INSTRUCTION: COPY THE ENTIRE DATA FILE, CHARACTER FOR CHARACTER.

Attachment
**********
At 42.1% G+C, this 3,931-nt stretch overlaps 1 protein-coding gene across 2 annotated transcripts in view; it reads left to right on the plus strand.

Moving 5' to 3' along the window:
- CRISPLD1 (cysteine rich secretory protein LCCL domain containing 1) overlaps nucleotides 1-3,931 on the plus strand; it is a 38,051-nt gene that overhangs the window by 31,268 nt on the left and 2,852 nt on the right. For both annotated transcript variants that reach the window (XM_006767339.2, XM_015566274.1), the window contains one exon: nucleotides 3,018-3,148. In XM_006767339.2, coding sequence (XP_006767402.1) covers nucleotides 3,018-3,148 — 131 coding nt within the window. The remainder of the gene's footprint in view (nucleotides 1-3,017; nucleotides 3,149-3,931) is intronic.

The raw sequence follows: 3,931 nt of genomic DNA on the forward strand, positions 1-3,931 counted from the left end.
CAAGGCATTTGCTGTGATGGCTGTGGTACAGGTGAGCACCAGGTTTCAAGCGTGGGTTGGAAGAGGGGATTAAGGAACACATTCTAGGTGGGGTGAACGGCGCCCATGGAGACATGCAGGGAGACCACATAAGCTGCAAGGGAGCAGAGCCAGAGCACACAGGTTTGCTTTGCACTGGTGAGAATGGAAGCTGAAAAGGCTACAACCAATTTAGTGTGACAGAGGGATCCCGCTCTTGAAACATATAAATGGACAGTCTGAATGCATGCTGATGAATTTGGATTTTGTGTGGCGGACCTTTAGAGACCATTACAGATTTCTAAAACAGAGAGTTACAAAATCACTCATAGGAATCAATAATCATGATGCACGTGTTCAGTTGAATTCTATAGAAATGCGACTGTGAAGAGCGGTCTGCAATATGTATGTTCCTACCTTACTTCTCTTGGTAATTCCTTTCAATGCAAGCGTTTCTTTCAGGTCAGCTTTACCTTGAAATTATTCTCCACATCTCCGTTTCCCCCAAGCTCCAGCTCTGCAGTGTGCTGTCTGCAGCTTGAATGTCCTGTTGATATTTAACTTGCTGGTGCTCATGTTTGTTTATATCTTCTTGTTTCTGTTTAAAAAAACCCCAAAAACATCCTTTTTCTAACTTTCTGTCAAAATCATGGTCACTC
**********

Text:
At 42.1% G+C, this 3,931-nt stretch overlaps 1 protein-coding gene across 2 annotated transcripts in view; it reads left to right on the plus strand.

Moving 5' to 3' along the window:
- CRISPLD1 (cysteine rich secretory protein LCCL domain containing 1) overlaps nucleotides 1-3,931 on the plus strand; it is a 38,051-nt gene that overhangs the window by 31,268 nt on the left and 2,852 nt on the right. For both annotated transcript variants that reach the window (XM_006767339.2, XM_015566274.1), the window contains one exon: nucleotides 3,018-3,148. In XM_006767339.2, coding sequence (XP_006767402.1) covers nucleotides 3,018-3,148 — 131 coding nt within the window. The remainder of the gene's footprint in view (nucleotides 1-3,017; nucleotides 3,149-3,931) is intronic.

The raw sequence follows: 3,931 nt of genomic DNA on the forward strand, positions 1-3,931 counted from the left end.
CAAGGCATTTGCTGTGATGGCTGTGGTACAGGTGAGCACCAGGTTTCAAGCGTGGGTTGGAAGAGGGGATTAAGGAACACATTCTAGGTGGGGTGAACGGCGCCCATGGAGACATGCAGGGAGACCACATAAGCTGCAAGGGAGCAGAGCCAGAGCACACAGGTTTGCTTTGCACTGGTGAGAATGGAAGCTGAAAAGGCTACAACCAATTTAGTGTGACAGAGGGATCCCGCTCTTGAAACATATAAATGGACAGTCTGAATGCATGCTGATGAATTTGGATTTTGTGTGGCGGACCTTTAGAGACCATTACAGATTTCTAAAACAGAGAGTTACAAAATCACTCATAGGAATCAATAATCATGATGCACGTGTTCAGTTGAATTCTATAGAAATGCGACTGTGAAGAGCGGTCTGCAATATGTATGTTCCTACCTTACTTCTCTTGGTAATTCCTTTCAATGCAAGCGTTTCTTTCAGGTCAGCTTTACCTTGAAATTATTCTCCACATCTCCGTTTCCCCCAAGCTCCAGCTCTGCAGTGTGCTGTCTGCAGCTTGAATGTCCTGTTGATATTTAACTTGCTGGTGCTCATGTTTGTTTATATCTTCTTGTTTCTGTTTAAAAAAACCCCAAAAACATCCTTTTTCTAACTTTCTGTCAAAATCATGGTCACTC